Pay Attention To The Fine Details

Assess all of the factors that could impede the delivery, installation and start-up of your new automated line. Make sure you have the following items or answers before finalizing your plans:

Get detailed drawings of the proposed equipment and determine where everything will be placed.

In the preliminary stages of a project, a rough drawing is used to sketch out a plan for the automatic powder coating line. Now is the time to tighten up the drawings and look for potential obstacles that could impact the location or performance of the equipment. We recommend identifying anything in the factory that might impinge on the equipment – electrical service, air lines, HVAC equipment, sprinklers, ventilation ducts, drains, low ceilings or support beams. You also need to scout for potential facility-specific problems like having sanding or welding stations too close to the coating operation. These areas, which can generate substantial dust and debris, can contaminate your coating area and keep your new line from being successful.

When planning for powder coating, make sure you understand spray & cure times for parts. You’ll need to know how long the cool-down times will be and where the parts will be stored while cooling. You’ll also need to know where the coated parts will be packaged and the untreated parts will be stored. Plan the traffic flow in the facility so you can move your parts safely throughout the pretreatment, coating, curing and packing processes.

Set the date with a project timeline.

Like detailed drawings, a detailed time line is essential for successful line implementation. Allow for flexibility, but set specific target dates when a certain task or component needs to be completed. Make sure that all contractors have access to the initial timeline and have signed off on your targets. If the timeline has to be revised, make absolutely certain that all contractors are aware and have signed off on new deadlines. Remember that if you set unrealistic goals for the performance of your contractors, you’re setting everyone up for failure.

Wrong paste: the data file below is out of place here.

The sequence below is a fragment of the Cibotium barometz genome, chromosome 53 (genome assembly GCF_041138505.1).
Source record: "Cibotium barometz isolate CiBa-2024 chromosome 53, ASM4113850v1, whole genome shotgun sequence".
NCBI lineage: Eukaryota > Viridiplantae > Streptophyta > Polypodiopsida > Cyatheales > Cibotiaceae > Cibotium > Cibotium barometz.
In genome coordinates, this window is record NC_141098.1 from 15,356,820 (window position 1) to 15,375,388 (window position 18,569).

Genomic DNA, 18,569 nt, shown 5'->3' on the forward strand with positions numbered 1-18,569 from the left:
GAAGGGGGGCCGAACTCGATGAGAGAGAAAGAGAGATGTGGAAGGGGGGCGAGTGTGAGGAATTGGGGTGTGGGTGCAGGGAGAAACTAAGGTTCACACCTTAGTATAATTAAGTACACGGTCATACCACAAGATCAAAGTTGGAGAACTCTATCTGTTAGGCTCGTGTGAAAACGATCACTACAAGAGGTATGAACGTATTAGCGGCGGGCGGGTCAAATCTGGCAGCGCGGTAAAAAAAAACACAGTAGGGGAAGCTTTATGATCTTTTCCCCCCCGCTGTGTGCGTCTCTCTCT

Set a change order budget on the front-side and stick to it.

Complications arise during large finishing line installations. They can lead to unavoidable changes to the scale or placement of the equipment. Often these changes must be performed on the fly. Changes can also lead to staggering expense increases if not carefully managed. Set a realistic change order budget that cannot be exceeded. Make certain a change is really necessary before instructing the contractor to implement a change order, but don’t let good advice go unheeded just because it may increase the installation cost. A wise but costly decision made during equipment installation is almost always better than being stuck with a system that doesn’t work as well as it could.

Plan for BIG success.

Before issuing the first PO, address your potential production needs for 5+ years down the road. Make sure the line is expandable or that you have a plan in place should you experience explosive growth.

Utilize Your Assets: Outside Contractors, Consultants & Inspectors

Due to the size and scope of adding an automated line, you will have to employ or interact with a number of outside contractors to get your equipment up and running quickly.  These are the most important people you will be working with: 

Project Manager

Since this is a complex construction project, there needs to be a project manager who is in charge of all the details.  A project manager can help set realistic time lines for when components of the line should be delivered and installed. While the project manager can be someone in-house (the finishing line manager is the most common candidate), it is more likely that someone from the equipment supplier should be managing the integration of the equipment into the facility. The project manager should be scheduling meetings with all the contractors and suppliers to ensure timely installation and then providing regular reports on the installation progress.

Consultants & Industry Experts

Getting the advice of a true expert can be invaluable when making a major investment. All established providers of automated coating equipment will have experienced technical specialists on staff, but you may want to get a second opinion from a third-party expert before finalizing the layout, purchase and installation of your new coating line. Finishing consultants are not hard to find, and may be a good investment if you are unsure how to proceed.